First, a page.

Then there’s the other side of the equation. Yes, Sale was masterfully underwhelming on Saturday night. His control was off, and thus, he was off. Looking ahead to later in the series (and perhaps beyond, if you’re a true optimist), you might have some worry. But even with that being understood, it’s not difficult to envision a scenario where Sale and Joe Kelly give up zero of their combined three runs.
The Astros’ first run came gift-wrapped from Sale, after he walked the No. 7 hitter, hit the No. 8 batter with a pitch, and then walked the No. 9 hitter. The hit that scored the two runs was a ball that realistically should have been gloved by a big league third baseman. Eduardo Nunez just didn’t make the play.
To be fair to Nunez, the ball came off the bat at 102 mph, so making the play wasn’t quite as easy as it looked to be on slow-motion, high-definition replay. Nevertheless, he should have made it. And had he done that, the Astros would have been kept off the board in the second.
Likewise, Houston’s third run should have never scored either. Once again, it was Nunez’s fault. After Kelly plunked Alex Bregman with a 100 mph heater, Nunez botched what looked to be a surefire double play ball. Nunez dropped the head-high chopper, failing to even get one out on a grounder that should have produced two.
Kelly rallied to retire the next two batters, but after getting squeezed on a couple of calls by home plate umpire James Hoye, he left a 100 mph fastball a little bit over the plate on a 3-1 count to Carlos Correa. The Astros’ shortstop put forth an impressive display of hitting by muscling that pitch out to shallow center to drive home what proved to be the game-winning run.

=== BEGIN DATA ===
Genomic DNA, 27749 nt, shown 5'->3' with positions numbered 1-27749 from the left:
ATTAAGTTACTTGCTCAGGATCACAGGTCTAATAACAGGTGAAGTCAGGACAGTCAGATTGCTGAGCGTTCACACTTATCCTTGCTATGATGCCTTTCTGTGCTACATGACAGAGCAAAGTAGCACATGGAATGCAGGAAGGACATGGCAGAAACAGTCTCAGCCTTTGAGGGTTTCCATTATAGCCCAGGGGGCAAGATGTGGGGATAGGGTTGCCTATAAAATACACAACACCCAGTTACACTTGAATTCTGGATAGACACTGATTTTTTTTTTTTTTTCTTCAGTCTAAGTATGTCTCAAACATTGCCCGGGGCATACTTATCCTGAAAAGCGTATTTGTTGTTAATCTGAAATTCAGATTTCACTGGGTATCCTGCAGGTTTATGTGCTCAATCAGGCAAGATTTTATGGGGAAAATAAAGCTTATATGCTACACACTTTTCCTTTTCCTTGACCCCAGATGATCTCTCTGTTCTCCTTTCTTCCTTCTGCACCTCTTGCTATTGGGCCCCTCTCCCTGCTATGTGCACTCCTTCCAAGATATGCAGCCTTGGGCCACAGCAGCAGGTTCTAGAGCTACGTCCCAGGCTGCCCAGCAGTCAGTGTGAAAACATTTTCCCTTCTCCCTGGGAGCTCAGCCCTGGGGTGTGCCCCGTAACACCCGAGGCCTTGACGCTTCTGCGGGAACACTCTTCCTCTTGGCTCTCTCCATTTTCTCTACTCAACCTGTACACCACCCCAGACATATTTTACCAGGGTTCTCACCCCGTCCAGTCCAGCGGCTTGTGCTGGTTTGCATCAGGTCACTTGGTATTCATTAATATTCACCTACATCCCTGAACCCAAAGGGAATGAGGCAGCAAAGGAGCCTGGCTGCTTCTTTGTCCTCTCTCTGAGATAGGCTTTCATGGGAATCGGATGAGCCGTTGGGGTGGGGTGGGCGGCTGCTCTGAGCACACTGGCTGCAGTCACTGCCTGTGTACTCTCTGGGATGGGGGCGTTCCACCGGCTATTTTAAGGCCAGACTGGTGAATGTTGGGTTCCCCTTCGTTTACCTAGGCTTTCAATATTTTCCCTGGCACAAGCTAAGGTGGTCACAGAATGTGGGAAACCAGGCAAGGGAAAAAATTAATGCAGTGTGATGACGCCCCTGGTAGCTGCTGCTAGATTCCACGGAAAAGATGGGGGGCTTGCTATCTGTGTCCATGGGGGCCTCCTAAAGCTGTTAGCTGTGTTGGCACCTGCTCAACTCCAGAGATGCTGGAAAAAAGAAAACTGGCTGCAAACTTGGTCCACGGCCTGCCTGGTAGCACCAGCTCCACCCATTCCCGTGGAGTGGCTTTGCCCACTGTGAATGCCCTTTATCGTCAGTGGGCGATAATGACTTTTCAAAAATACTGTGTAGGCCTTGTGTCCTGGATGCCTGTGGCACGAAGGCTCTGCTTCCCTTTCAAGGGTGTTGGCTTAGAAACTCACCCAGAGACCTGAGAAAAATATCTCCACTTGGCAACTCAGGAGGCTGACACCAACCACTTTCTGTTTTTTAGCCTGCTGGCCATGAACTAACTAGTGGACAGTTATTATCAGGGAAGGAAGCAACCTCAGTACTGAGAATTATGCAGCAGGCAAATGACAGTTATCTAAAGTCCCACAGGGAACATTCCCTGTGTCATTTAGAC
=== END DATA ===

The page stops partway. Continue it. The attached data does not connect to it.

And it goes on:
The one real area of concern came in the bottom of the eighth inning, with the score still suck at 3-2. Lance McCullers entered in relief, and he faced a pretty tall task: Mookie Betts, Andrew Benintendi, J.D. Martinez. It ended up being a non-competitive inning; 13 pitches, three outs, two strikeouts. Game over — essentially.
All of that sounds bad and seems bad and might be bad. I get it. But really, if you watched the way this Astros team overwhelmed Cleveland in the ALDS, and if you watched their powerful rise last October, you know what they’re capable of doing to teams. They’re able to take close games and turn them into jokes. (Against top-flight relievers, not Workman.)
The Red Sox, though, didn’t really experience that fate on Saturday. They didn’t play their best game on Saturday — not even close — yet they were still trailing by just one run entering the final inning. Had Nunez fielded two ground balls (one simple, one not so much) then it’s probably a two-run lead for the home team entering the ninth.
While, obviously, the “ifs” and “maybes” and “almosts” will never change the final score of Game 1, they do serve to show that if the Red Sox can clean up their own basic miscues, they can hang with this Houston team. Will they be good enough to actually win the series? We’ll have to wait and see about that.
But for now, as fans left the ballpark likely feeling similarly to how they felt after Anabel Sanchez pitched six no-hit innings in a 1-0 Game 1 victory in the 2013 ALCS at Fenway, the Red Sox at least prevented Houston from delivering that famous haymaker. If they can do that again, and maybe a few times after that, it ought to be a very interesting baseball series.
That’s all provided David Price puts up a respectable performance on Sunday. If he doesn’t, well, then forget everything we just talked about. If he can’t do that, then there will be no fans to feel bad for at Fenway Park next weekend.